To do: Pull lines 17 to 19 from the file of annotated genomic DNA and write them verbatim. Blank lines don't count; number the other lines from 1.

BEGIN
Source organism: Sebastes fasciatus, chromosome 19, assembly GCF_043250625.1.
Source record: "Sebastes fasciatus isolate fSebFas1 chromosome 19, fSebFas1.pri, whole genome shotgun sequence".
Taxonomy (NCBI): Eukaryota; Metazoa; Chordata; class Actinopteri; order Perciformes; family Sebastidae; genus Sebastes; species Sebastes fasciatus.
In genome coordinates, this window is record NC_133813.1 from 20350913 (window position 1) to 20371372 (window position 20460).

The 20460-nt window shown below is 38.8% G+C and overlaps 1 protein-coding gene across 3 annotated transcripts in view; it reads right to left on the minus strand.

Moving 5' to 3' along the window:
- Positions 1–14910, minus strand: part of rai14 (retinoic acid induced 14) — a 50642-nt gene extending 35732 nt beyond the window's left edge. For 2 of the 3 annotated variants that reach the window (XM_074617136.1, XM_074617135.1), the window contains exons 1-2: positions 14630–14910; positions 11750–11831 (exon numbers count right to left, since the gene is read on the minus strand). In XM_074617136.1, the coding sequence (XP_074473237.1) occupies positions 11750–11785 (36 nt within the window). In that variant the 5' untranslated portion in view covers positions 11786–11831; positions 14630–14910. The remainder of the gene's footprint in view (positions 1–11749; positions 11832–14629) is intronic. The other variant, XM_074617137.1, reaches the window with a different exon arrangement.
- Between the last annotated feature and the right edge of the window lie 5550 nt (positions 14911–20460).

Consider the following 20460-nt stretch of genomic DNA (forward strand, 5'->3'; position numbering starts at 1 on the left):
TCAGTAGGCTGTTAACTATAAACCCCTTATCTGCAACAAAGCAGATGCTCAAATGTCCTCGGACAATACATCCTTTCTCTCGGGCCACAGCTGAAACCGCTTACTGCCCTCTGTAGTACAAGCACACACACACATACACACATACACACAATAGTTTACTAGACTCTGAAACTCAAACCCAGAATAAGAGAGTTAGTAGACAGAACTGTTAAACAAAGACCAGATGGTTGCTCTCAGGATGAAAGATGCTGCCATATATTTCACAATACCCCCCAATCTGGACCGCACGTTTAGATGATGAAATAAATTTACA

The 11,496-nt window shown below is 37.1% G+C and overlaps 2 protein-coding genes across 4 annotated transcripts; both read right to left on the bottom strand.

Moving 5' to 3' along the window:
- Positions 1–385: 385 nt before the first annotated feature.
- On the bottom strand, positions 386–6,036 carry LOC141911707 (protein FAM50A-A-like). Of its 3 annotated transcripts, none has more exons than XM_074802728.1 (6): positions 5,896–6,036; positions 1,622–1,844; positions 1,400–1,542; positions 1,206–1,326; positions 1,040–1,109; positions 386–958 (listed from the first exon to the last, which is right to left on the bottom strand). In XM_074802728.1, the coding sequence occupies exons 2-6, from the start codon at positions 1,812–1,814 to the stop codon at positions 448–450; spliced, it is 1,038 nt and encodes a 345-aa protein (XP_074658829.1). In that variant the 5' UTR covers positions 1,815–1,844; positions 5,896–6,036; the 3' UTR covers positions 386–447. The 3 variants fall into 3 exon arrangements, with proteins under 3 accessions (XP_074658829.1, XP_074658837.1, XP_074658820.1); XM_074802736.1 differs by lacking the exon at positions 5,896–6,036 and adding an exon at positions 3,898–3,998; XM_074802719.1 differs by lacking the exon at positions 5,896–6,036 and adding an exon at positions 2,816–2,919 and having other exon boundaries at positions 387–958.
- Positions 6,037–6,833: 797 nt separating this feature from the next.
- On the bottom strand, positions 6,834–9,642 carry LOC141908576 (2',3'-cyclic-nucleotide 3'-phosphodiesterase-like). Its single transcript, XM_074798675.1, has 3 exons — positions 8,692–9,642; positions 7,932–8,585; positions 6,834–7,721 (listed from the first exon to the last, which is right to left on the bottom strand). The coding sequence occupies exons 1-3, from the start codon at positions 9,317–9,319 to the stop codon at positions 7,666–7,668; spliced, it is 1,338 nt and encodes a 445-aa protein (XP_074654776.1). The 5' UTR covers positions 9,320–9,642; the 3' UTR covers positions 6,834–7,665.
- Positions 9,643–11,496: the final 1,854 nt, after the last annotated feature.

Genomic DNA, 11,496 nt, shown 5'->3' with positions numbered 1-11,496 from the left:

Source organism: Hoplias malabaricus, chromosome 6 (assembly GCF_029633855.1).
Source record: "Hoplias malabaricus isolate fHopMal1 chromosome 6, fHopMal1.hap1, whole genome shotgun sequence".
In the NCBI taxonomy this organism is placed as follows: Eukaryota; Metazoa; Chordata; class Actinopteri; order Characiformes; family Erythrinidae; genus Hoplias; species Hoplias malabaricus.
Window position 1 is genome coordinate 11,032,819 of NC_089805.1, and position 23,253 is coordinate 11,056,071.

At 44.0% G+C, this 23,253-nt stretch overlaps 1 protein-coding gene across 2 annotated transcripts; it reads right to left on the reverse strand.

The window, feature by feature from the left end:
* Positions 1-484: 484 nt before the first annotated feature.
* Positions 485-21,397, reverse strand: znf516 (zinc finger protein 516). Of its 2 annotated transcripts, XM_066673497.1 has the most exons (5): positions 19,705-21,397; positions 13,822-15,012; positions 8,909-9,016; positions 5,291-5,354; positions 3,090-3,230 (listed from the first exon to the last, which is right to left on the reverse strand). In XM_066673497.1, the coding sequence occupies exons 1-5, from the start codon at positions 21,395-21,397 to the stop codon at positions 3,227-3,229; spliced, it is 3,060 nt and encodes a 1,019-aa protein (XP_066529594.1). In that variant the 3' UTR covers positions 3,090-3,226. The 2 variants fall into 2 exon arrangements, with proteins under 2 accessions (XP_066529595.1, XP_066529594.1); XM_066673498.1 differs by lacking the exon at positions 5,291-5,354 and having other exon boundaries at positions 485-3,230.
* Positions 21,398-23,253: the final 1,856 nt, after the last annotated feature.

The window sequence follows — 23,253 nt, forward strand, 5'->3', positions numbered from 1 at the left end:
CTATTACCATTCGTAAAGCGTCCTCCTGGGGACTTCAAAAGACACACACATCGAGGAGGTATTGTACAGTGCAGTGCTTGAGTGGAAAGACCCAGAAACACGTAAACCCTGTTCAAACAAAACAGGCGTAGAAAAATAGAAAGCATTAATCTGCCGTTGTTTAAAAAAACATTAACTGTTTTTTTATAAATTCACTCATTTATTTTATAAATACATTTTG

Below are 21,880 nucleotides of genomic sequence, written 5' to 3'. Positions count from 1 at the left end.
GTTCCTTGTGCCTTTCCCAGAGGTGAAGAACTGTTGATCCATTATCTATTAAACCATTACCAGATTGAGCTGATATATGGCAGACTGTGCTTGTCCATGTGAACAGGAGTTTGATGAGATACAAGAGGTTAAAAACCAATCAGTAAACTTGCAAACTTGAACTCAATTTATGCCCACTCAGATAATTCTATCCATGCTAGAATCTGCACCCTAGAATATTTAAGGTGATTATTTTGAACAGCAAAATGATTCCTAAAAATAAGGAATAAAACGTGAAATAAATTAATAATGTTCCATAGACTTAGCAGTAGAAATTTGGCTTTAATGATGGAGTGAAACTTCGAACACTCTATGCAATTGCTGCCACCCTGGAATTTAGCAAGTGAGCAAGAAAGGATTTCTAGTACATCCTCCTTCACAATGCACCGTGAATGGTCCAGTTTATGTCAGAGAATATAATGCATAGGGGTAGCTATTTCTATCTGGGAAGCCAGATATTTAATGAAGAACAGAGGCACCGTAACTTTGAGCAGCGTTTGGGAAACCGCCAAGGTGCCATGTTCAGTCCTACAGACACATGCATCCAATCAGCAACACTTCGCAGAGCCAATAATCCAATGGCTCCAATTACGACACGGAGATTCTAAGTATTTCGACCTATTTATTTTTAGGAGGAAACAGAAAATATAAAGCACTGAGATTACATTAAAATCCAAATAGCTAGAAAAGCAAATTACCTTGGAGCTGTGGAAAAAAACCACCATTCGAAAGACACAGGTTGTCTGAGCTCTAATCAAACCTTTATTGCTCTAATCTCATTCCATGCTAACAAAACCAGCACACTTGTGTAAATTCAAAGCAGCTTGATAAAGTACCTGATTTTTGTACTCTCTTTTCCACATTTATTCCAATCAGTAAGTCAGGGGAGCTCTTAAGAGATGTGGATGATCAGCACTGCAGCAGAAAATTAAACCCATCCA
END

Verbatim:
- Positions 9,643–11,496: the final 1,854 nt, after the last annotated feature.

Genomic DNA, 11,496 nt, shown 5'->3' with positions numbered 1-11,496 from the left:

Source organism: Hoplias malabaricus, chromosome 6 (assembly GCF_029633855.1).